Even as the Islamic State group has been all but defeated and the Syrian civil war is largely winding down in most parts of that country, there continue to be thousands upon thousands of migrants and refugees fleeing the region in hope of finding safe refuge in Europe.
Unfortunately, one of the most vulnerable minority groups in the Middle East — Christians — are finding that the welcome mat laid out for thousands of Muslim refugees has been pulled back when it comes to them, at least in regard to the United Kingdom’s Home Office, according to Jihad Watch.
In fact, it would appear as though the U.K. has decided that there are already enough Christians living in Britain and no more should be allowed in, regardless of the existential threat they may face in the terror-infested and war-torn regions they are fleeing from, as only Muslim refugees were permitted entry earlier this year.
That shocking revelation came from The U.K. Sunday Times over the weekend, which obtained a report from the Home Office that exposed the fact that not a single Christian from Syria was granted entry into the country in the first three months of 2018.
That’s right, of the 1,112 Syrian refugees admitted into the U.K. between January and March of this year, not a single one was of the incredibly persecuted Christian faith, even as virtually all agree that minority Christians in areas populated by Islamic extremists are essentially facing genocide for their beliefs.
The Times learned this tragic news from the Barnabas Fund, a charity that supports persecuted Christians around the globe, which had obtained the information from the Home Office after a long battle under a freedom of information law.
As it turns out, the United Nations High Commissioner for Refugees had recommended that the U.K. accept some 1,358 Syrian refugees for resettlement in those first three months. Of those 1,358 refugees, 1,226 were Sunni Muslims, 127 were Shia Muslims or some other variation of Islam and four professed they were Christians, while one individual claimed to be an atheist.
The four Christians were rejected by the U.K. Home Office, even as it remains incredibly dangerous in most of Syria for Christians to live and practice their faith openly, according to Martin Parsons, head of research at the Barnabas Fund.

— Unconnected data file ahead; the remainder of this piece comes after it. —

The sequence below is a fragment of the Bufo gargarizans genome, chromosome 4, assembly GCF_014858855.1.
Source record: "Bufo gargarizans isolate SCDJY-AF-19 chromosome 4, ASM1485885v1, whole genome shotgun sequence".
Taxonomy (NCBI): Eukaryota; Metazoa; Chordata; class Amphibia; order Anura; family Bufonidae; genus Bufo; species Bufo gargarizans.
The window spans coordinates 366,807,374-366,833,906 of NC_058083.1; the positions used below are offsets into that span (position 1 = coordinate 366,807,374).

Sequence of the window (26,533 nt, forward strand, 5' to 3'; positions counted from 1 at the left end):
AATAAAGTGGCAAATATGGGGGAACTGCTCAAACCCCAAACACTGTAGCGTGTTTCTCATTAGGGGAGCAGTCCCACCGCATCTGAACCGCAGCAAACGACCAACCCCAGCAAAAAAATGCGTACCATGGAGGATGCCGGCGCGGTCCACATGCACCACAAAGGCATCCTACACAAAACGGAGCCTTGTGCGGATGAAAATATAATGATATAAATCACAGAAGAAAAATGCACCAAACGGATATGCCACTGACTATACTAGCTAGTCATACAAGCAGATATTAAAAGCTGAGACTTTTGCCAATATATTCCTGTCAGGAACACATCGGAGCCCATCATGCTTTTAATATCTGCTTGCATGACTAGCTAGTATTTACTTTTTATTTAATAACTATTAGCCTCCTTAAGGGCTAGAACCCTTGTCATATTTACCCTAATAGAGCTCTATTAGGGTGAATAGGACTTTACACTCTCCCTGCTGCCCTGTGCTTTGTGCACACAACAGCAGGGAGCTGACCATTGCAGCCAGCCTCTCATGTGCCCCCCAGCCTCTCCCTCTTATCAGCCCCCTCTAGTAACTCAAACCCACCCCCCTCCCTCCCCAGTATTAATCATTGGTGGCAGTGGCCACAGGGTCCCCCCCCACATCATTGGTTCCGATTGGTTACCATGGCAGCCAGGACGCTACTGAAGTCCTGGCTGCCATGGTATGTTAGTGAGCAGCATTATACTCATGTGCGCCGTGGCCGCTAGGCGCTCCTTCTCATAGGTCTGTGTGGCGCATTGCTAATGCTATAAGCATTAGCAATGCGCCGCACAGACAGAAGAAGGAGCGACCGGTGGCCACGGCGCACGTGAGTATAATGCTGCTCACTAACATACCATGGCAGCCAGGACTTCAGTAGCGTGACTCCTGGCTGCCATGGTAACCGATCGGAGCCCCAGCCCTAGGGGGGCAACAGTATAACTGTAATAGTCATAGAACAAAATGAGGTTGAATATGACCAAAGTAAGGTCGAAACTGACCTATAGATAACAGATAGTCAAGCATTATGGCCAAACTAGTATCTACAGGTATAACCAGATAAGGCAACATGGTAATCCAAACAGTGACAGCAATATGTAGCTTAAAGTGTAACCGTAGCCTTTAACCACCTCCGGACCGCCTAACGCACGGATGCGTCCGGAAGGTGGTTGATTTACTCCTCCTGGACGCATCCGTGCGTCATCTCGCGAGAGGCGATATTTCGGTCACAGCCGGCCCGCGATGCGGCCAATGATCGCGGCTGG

Parsons noted that Islamic State group militants had just conducted a bombing attack that killed at least 215 people in the Syrian city of Sweida in recent days, a city that is largely composed of Druze and hosts a significant Christian minority.
Of the decision by the Home Office to reject the four Christian refugees recommended for acceptance by the UNHCR, Parsons stated, “We think there is a cultural problem. We don’t want them to prioritize Christians — we want to prioritize people on the basis of vulnerability.”
In defense of its decision, the Home Office released a statement: “The vulnerable persons resettlement scheme prioritizes the most vulnerable refugees who have fled the Syrian conflict, regardless of race, religion or ethnicity. We are working with the UNHCR and other partners to reach groups that might be reluctant to register for the scheme for fear of discrimination and unaware of the options available to them. These groups include all religious minorities.”
As is quite obvious, Christians are one of the most vulnerable religious minorities in Syria, a country that used to host upwards of two million Christians prior to the devastating civil war that disrupted their homeland.
Parsons explained how the U.N. takes into account such criteria as disabilities and sexual orientation when determining how vulnerable a potential refugee is, but inexplicably doesn’t take into account the targeting of individuals for their religious faith.
“If someone is gay, the penalty under sharia is death, but if someone converts from Islam to Christianity, the penalty is also death,” said Parsons.
It should be pointed out that Parsons organization doesn’t rely solely upon the U.N. for assistance in helping persecuted Christians flee areas where they are vulnerable, and the Barnabas Fund has of their own accord arranged for some 1,500 Syrian Christians to be resettled in Australia and Poland.
Unfortunately, it appears at this time that the Barnabas Fund and the persecuted Christians they seek to protect will receive no helping hand or welcoming arms from the United Kingdom’s Home Office, who instead seem to prefer allowing in more Muslims into what used to be a decidedly Christian nation.
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